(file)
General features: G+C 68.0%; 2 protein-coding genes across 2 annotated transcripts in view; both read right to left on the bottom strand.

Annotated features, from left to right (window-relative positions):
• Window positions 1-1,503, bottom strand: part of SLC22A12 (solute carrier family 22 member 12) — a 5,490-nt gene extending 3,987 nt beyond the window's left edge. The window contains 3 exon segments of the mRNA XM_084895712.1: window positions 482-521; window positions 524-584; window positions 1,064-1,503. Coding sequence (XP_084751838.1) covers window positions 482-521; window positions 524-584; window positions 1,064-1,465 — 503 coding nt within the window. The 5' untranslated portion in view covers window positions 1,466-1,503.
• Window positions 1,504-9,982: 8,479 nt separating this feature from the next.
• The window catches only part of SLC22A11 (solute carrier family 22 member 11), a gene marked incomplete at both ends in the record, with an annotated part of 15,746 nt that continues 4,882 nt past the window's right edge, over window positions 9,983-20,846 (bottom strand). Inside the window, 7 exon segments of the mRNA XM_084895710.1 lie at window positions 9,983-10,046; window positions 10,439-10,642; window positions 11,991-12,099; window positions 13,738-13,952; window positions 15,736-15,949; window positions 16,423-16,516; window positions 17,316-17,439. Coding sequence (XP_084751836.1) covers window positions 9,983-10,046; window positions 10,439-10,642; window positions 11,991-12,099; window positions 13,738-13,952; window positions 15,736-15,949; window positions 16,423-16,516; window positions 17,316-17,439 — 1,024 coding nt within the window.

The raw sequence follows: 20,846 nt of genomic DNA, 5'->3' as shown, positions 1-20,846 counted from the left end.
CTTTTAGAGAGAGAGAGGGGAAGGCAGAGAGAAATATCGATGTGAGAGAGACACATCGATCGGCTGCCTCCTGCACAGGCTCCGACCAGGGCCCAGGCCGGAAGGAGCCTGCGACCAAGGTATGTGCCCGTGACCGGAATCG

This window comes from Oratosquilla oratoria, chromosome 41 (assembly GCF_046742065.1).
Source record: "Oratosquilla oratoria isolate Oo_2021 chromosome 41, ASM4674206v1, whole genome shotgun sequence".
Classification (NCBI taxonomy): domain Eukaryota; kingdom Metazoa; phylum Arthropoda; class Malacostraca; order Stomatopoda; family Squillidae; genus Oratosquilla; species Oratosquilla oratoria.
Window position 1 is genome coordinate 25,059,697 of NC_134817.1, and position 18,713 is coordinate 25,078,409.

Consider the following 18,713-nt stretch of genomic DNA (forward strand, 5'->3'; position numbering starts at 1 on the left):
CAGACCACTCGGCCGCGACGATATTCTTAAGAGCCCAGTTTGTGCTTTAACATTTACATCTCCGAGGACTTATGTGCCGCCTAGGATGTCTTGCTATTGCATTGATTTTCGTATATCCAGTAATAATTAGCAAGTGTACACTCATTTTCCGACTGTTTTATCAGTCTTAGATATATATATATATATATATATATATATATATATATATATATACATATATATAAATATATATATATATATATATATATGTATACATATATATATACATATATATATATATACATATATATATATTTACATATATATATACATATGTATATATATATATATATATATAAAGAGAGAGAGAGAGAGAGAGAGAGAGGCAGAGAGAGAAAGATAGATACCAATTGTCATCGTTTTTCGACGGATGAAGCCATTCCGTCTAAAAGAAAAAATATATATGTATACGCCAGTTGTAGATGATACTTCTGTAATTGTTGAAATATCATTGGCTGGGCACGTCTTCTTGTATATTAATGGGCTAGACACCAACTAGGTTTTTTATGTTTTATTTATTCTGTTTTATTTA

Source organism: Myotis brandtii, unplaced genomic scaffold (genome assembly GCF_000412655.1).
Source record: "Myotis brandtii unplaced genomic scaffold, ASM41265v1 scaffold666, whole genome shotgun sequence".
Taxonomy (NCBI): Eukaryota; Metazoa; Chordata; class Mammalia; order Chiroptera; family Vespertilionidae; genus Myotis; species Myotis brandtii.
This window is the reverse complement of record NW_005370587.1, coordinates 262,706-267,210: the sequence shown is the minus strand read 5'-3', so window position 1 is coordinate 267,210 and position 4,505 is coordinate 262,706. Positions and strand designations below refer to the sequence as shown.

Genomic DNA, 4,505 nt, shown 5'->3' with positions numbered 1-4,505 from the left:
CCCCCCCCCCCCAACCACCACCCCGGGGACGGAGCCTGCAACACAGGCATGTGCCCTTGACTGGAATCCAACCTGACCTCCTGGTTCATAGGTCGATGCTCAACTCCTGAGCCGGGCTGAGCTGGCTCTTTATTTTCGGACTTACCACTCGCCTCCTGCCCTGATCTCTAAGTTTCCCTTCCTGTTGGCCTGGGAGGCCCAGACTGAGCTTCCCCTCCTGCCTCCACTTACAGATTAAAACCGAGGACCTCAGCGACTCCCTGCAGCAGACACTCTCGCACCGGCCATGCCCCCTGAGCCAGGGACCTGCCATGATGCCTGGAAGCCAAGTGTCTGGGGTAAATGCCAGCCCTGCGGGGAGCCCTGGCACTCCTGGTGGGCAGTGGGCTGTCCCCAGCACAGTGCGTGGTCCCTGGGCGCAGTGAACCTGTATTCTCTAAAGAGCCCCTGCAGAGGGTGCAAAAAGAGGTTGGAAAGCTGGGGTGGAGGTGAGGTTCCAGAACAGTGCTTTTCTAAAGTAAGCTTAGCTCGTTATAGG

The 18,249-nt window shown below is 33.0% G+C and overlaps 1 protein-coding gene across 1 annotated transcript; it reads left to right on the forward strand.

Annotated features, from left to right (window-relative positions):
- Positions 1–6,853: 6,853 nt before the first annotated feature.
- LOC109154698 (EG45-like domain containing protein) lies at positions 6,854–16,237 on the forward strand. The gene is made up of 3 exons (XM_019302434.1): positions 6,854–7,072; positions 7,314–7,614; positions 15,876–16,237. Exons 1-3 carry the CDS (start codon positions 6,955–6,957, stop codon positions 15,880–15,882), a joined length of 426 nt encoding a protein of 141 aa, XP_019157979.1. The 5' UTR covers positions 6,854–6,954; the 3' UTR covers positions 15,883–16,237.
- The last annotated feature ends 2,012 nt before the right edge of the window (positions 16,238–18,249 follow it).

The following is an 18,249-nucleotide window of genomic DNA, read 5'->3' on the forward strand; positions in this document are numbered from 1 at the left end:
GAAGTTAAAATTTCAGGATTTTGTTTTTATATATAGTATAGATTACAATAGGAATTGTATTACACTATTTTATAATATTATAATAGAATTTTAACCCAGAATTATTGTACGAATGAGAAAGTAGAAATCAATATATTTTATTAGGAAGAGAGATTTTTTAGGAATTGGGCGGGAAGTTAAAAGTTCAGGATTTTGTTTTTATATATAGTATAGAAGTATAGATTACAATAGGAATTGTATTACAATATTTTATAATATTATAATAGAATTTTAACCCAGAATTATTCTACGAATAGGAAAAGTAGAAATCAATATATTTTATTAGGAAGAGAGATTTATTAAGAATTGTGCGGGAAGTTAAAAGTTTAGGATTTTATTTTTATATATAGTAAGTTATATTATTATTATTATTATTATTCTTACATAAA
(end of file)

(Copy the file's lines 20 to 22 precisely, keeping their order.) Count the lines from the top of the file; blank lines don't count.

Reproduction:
The 18,249-nt window shown below is 33.0% G+C and overlaps 1 protein-coding gene across 1 annotated transcript; it reads left to right on the forward strand.

Annotated features, from left to right (window-relative positions):
- Positions 1–6,853: 6,853 nt before the first annotated feature.